History of Kossuth, Hancock, and Winnebago Counties, Iowa together with sketches of their cities, villages and townships, educational, civil, military and political history; portraits of prominent persons, and 641 biographies of representative citizens. Also included is a history of Iowa embracing accounts of the pre-historic races, and a brief review of its civil and military history.
Hiram Charlton took on the publication of the Genealogical and Family History of the State of Vermont for Lewis Publishing. In it, he enlisted the assistance of living residents of the state in providing biographical and genealogical details about their family, and then he published all 1104 family histories in two distinct volumes.
Solomon Stow, from New Hampshire, came to this town about 1812, and located near the central part of the town, where he reared a family of ten children. He was born November 19, 1777, and died July 27, 3845. None of his family except Haven P. are now living. He was born June 28, 1820, married a Miss Bridge, and has two children, Fluella R. and Anna B.
JONAH STOW, from whom have descended the Stows, married Lydia Powers, and came early to this town from Stockbridge, Mass., with his four sons, Peter, Asaph, Solomon and Jonah, and long occupied ” Stow Hill,” now Brighton. His eldest daughter, JUDITH, married Whipple Haven, a brother of Rev. Jacob Haven; his second, LYDIA, married Hon. Cyrus Powers, a brother of Mrs. President Fillmore, and his third daughter, PRUDENCE, married Paul Jacobs, Esq., of Croydon.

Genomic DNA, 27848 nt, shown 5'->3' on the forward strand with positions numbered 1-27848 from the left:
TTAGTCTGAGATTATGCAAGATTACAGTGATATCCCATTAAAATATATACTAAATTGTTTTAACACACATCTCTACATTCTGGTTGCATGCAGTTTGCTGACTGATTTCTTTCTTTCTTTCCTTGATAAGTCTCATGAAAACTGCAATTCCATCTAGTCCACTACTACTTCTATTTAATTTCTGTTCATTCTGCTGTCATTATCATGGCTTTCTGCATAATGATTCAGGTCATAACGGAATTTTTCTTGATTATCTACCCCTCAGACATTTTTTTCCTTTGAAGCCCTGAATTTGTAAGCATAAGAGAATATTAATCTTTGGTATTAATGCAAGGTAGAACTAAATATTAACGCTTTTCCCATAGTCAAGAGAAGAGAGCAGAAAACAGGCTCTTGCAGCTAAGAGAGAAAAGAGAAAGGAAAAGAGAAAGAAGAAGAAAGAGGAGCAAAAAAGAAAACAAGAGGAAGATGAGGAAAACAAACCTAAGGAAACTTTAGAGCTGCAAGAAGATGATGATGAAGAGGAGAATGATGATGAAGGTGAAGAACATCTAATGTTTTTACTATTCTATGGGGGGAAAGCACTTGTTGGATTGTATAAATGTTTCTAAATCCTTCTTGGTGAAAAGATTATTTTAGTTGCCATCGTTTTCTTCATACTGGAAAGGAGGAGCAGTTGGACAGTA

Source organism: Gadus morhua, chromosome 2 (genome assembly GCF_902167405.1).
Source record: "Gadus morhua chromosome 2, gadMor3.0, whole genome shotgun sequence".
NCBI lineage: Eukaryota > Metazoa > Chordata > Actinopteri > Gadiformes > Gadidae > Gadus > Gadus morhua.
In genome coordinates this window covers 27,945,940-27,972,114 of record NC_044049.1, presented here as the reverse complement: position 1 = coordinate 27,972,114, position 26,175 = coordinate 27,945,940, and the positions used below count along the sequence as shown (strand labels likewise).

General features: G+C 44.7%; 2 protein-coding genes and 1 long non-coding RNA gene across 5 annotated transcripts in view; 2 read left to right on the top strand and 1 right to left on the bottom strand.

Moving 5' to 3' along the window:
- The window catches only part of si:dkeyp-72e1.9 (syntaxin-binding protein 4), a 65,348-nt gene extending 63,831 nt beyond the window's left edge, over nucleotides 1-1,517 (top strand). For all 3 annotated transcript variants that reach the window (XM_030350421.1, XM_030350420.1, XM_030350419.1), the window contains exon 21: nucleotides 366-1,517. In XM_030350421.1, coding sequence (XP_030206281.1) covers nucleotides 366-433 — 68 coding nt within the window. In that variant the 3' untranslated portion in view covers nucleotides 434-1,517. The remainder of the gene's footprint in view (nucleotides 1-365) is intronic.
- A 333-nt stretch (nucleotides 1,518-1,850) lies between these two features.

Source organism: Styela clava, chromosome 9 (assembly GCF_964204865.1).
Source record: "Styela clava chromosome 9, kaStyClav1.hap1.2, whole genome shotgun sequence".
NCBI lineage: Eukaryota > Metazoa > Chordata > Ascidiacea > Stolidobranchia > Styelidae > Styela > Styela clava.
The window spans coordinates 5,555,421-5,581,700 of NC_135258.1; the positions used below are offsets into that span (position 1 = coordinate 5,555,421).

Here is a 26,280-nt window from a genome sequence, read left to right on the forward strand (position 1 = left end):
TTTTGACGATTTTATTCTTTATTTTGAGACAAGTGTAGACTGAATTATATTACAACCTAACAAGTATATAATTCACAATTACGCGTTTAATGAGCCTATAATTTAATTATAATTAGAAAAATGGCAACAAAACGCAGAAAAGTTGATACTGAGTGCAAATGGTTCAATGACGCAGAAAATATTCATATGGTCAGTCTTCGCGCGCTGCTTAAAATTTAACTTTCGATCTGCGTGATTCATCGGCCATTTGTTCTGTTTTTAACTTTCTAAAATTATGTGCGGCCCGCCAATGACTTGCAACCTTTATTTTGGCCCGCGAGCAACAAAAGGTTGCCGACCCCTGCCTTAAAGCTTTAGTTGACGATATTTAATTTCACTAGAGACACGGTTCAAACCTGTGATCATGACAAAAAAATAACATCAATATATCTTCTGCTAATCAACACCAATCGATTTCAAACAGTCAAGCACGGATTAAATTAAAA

PETER STOW, a sterling farmer, married Deborah Nettleton, of Newport, and was the father of the Rev. Dr. Stow, of Boston, and Royal P. Stow, former Clerk of the U. S. House of Representatives. While in town he held many important civil and military offices.
BARON STOW, D. D., eldest son of Peter and Deborah Stow, and grandson, by his father’s side, of Jonah and Lydia Stow, and by his mother’s, of Jeremiah and Love Nettleton, was born in the westerly part of Croydon, June 16, 1801. In September, 1809, his parents removed to Newport, where for a few years he had the advantages of a good common school, under the tuition of such excellent teachers as Benjamin Cummings and William R. Kimball, of Cornish; Austin Corbin, William A. Chapin, Moses Chapin and Carlton Hurd, of Newport, and Samuel Blanchard, of Croydon. In December, 1818,
ASAPH STOW removed to Sempronius, N. Y., where he enjoyed in a good degree the confidence of the community and was intrusted with much public business. He was one of the messengers to carry the Presidential Vote to Washington.
BARON STOW, D.D., born June 16, 1801, graduated at Dartmouth and was settled in Boston. Having a pure heart, a vigorous intellect, an eloquent tongue and attractive manners, he was the favorite son of the town, and was one of the most popular clergymen in the Baptist denomination.